Neoadjuvant therapy has four goals in breast cancer: decrease tumor volume to operate tumors that initially were inoperable,
increase the number of conservative surgeries, evaluate the chemosensitivity in vivo and analyze the management of micrometastases.
Neoadjuvant treatment provides a unique setting in which we can monitor clinical, pathological, proliferative and molecular
responses. Combining different strategies such us surgery, radiation therapy, chemotherapy, and endocrine therapy has contributed
substantially to the survival improvement in breast cancer. Third-generation aromatase inhibitors have proven to be superior
to tamoxifen in the adjuvant and, more recently, the neoadjuvant treatment of postmenopausal patients. The need to define
how to select the patients that will benefit the most from these therapies, the optimal duration of treatment, the best method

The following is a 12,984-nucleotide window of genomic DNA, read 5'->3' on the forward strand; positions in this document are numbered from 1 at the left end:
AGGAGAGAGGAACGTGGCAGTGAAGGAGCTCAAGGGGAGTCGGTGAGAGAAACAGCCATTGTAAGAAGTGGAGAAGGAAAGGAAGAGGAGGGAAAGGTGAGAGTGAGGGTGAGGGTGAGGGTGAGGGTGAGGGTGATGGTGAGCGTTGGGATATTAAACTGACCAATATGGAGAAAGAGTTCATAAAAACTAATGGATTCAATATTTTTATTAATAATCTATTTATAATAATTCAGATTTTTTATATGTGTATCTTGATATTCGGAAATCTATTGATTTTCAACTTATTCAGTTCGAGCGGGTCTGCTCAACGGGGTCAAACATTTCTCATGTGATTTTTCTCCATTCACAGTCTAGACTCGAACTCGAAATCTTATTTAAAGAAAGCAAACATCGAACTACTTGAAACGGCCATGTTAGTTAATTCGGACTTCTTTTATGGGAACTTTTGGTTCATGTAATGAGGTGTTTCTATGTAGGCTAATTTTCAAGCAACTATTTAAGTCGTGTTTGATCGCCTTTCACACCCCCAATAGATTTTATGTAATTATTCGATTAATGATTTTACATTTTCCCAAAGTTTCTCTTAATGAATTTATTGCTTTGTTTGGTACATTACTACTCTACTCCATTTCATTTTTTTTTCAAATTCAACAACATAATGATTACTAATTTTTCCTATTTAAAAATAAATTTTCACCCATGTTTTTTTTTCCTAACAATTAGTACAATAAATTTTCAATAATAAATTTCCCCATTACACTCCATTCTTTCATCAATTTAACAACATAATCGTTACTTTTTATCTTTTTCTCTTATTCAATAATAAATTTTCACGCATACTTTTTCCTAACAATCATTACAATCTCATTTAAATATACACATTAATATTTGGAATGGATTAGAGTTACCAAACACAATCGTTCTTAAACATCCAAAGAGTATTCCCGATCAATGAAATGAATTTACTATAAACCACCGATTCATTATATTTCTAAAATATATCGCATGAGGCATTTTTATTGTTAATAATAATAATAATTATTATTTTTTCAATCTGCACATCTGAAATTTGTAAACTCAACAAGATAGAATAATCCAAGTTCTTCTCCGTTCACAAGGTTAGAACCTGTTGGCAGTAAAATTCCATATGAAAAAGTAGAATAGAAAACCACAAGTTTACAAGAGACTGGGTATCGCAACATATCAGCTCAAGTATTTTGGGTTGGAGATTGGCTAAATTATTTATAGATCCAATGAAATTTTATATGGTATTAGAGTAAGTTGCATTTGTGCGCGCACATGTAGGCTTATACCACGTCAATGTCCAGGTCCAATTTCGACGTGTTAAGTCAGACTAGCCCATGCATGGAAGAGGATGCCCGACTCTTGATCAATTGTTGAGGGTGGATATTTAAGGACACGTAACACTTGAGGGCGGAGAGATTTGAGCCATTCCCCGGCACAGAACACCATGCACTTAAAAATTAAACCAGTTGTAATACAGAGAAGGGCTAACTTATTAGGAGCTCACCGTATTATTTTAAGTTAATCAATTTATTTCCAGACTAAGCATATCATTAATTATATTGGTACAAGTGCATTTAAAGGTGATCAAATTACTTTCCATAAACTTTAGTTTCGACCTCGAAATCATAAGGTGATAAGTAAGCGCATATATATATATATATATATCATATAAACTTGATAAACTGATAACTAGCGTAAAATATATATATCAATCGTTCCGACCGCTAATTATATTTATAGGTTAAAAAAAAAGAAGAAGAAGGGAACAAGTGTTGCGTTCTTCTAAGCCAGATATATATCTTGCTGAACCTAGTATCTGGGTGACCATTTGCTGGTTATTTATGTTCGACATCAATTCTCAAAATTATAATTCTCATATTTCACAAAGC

to evaluate the treatment response, the identification of predictive factors for response, and the superiority of certain
endocrine agents over others have been reviewed. We have carried out a critical analysis of the current literature on the
utilization of endocrine therapy in the neoadjuvant setting for breast cancer. This review discusses the current evidence
regarding primary endocrine therapy and the current opinions on length of treatment and measurement of response prior to surgery.
KeywordsBreast cancer–Neoadjuvant therapy–Hormone therapy–Tamoxifen–Aromatase inhibitors